Gun control, campus security, bullying and other issues were on the minds of students in Modesto, Turlock, Ceres and Riverbank on Wednesday morning when they joined in the Enough: National School Walkout. The 17-minute demonstrations for better gun control and safer schools took place in over 2,500 schools across America.
The students walked out of their classrooms at 10 a.m. in response to last month's massacre at a Florida high school, where a former student killed 17 people on campus. The length of the nationwide walkout represents a minute for each life lost.
Teens at high schools throughout Stanislaus County organized demonstrations, while school officials issued guidelines, support and warnings in response to the planned protests.
At Johansen High in east Modesto, between 200 and 250 students participated despite district officials earlier saying the absence would be considered unexcused. Principal Nathan Schar estimated that 20 percent of the student body took part. They used the five-minute passing period at 10 a.m. to walk to their gathering spot in front of the school, which is at Creekwood and Norseman drives, rather than the more publicly visible Claus Road.
Johansen was the only Modesto City Schools campus to have a walkout event registered at ActionNetwork.org. The students stood mostly silent during the demonstration, and at one point formed a large circle. Afterward, a few talked about the messages they want heard.
"I feel like we actually have to make a change in our school" right away, said junior class President Alicia Lugo, who fears that might happen only if there's a shooting in Modesto. There are a lot of ways to enter her school, she said, and not enough campus supervisors to watch them all. Students and staff need better and more frequent drills on what to do in an emergency.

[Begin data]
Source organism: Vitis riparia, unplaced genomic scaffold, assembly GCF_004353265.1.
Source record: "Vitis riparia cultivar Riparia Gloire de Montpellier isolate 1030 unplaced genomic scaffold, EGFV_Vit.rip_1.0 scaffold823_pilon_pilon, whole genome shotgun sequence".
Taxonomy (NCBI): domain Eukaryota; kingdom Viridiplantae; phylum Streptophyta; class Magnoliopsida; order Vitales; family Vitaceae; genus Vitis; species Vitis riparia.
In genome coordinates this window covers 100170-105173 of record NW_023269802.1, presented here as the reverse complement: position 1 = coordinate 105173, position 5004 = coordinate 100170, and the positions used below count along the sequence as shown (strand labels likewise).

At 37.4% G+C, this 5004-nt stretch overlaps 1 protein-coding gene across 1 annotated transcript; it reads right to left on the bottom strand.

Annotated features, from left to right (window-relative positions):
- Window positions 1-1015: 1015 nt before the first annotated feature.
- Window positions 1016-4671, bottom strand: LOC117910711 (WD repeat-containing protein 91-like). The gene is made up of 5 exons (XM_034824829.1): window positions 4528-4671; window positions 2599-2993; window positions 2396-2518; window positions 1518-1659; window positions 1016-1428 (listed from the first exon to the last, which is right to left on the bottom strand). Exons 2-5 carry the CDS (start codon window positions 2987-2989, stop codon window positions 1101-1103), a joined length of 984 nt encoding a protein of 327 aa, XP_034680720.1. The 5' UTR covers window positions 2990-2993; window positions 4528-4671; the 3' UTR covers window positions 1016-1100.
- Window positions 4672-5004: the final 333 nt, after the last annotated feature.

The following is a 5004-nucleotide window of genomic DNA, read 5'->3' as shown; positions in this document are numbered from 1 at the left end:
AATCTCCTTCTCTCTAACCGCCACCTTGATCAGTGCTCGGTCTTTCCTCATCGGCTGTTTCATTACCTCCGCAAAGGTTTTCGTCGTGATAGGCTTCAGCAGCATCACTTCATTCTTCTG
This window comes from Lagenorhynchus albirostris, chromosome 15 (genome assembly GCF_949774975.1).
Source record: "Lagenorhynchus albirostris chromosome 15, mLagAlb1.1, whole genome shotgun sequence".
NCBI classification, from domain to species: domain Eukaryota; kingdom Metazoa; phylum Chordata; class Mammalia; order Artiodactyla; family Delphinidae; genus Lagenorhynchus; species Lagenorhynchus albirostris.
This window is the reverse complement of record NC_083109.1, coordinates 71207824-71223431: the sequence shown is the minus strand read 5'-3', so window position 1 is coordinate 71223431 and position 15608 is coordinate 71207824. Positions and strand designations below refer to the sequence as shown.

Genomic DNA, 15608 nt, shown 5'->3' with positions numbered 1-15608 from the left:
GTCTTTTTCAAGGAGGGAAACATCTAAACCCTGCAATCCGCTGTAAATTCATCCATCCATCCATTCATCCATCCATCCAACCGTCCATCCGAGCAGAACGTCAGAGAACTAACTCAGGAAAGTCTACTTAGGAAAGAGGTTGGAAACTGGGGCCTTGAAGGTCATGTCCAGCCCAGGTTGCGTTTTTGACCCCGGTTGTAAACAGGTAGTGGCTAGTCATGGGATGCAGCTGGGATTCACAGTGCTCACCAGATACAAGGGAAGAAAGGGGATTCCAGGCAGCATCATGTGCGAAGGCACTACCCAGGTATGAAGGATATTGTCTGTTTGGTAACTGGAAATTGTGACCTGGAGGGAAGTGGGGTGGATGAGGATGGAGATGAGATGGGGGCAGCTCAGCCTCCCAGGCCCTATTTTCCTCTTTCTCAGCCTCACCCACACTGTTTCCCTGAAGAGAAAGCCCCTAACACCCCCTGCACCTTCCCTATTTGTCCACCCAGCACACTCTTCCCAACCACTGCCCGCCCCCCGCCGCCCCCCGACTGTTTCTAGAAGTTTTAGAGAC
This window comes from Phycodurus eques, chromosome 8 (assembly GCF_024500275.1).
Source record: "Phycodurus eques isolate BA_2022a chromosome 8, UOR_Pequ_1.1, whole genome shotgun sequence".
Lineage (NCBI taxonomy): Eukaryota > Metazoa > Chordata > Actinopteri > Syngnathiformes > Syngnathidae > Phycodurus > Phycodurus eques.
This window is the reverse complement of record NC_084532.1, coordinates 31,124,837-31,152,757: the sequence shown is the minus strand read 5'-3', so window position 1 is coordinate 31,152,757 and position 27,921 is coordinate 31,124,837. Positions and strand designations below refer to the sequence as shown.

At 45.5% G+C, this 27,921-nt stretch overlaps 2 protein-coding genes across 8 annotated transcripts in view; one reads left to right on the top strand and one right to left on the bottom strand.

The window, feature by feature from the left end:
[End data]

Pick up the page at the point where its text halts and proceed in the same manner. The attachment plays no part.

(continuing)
Overhearing her concern, Schar told her that staff was meeting later Wednesday on just that. "My job is to teach the teachers so they can teach you exactly what's going to happen. That's what today's staff meeting is all about."
Lugo said she's proud of her classmates who turned out Wednesday. "I know the students out here care and want to make a change."
Though there's a big focus on gun control, other changes are just as important, sophomore Karissa Stewart said. Like bullying and mental health.
The former student who gunned down the 17 at Marjory Stoneman Douglas High School in Parkland, Fla., with an AR-15 semiautomatic rifle clearly was troubled, Stewart said. "He was in pain, and people saw the signs," she said. "... We need to come together and be nicer to each other and not always put each other in pain and stop blaming everything on everything else, like security."
Bullying is so rampant at Johansen, Stewart said, that some students couldn't possibly have time to report each instance. "It would be constant."
Yvette Sanchez, a junior, added, "They do nothing about bullying. We tell them we get bullied and they don't do anything, they sit there and talk to those people but they don't suspend them. That's what makes me mad — they need to give consequences."
A few hundred students walked out of their classrooms at Ceres High School and gathered in the amphitheater near the center of campus.